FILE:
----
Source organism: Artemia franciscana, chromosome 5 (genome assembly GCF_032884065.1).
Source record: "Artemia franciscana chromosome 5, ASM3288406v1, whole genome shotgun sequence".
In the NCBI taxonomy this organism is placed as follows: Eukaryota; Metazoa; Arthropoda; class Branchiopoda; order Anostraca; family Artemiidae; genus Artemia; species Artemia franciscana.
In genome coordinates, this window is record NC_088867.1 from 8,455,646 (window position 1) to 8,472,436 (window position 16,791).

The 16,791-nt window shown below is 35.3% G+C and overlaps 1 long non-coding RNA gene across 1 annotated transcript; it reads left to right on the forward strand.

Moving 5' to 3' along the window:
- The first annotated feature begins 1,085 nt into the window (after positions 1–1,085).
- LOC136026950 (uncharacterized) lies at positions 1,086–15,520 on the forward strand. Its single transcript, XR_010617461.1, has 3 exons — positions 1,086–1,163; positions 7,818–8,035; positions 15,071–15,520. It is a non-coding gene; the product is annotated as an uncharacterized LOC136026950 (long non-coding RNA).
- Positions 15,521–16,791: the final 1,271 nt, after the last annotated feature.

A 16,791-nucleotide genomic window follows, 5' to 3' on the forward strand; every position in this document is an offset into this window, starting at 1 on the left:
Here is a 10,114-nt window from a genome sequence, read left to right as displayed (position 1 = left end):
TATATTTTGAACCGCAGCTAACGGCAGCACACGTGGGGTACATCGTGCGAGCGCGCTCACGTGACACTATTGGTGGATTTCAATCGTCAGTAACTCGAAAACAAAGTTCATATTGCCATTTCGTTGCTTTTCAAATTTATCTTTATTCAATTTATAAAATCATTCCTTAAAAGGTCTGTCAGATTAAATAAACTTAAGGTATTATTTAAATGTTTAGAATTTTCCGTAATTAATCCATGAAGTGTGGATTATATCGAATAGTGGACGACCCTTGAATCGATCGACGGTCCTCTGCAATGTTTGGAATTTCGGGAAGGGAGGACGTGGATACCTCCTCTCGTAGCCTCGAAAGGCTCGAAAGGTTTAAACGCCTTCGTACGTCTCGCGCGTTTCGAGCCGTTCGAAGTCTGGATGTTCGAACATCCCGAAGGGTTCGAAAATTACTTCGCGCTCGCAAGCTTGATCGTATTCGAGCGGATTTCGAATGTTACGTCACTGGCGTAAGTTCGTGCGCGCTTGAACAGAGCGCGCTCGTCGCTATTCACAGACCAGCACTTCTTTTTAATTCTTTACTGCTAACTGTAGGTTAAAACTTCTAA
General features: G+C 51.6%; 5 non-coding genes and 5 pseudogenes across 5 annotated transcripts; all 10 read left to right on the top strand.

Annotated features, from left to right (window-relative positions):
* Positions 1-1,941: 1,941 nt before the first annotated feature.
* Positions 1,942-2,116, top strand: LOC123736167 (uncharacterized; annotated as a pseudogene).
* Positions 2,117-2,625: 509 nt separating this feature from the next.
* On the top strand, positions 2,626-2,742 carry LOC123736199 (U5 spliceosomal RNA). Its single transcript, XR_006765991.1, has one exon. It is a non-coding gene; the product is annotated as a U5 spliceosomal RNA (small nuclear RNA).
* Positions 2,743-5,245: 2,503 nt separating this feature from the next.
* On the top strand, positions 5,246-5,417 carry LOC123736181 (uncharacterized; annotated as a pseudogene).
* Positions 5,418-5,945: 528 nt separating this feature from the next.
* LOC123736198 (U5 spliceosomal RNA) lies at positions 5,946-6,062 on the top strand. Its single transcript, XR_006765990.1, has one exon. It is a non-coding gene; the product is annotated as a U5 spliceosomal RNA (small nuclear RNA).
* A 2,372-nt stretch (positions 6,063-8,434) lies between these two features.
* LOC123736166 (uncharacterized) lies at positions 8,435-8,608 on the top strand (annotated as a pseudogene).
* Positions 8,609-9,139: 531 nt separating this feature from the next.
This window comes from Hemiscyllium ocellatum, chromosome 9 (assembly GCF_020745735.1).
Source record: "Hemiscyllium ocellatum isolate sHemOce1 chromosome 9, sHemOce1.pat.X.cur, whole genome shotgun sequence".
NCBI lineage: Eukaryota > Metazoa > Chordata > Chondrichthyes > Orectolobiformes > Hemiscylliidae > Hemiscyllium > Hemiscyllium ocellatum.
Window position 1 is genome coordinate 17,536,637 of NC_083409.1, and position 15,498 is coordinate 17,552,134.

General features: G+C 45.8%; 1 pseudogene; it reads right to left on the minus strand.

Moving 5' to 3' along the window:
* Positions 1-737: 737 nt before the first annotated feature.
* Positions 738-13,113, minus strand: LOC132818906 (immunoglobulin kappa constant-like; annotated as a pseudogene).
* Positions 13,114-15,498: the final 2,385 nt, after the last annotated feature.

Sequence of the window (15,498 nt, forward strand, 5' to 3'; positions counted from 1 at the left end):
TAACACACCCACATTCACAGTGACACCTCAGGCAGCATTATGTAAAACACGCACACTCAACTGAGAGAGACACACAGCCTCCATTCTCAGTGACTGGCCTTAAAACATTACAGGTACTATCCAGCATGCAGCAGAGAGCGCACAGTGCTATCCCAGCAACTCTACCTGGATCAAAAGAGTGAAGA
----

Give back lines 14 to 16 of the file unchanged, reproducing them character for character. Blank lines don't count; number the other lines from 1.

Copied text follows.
Annotated features, from left to right (window-relative positions):
* Positions 1-1,941: 1,941 nt before the first annotated feature.
* Positions 1,942-2,116, top strand: LOC123736167 (uncharacterized; annotated as a pseudogene).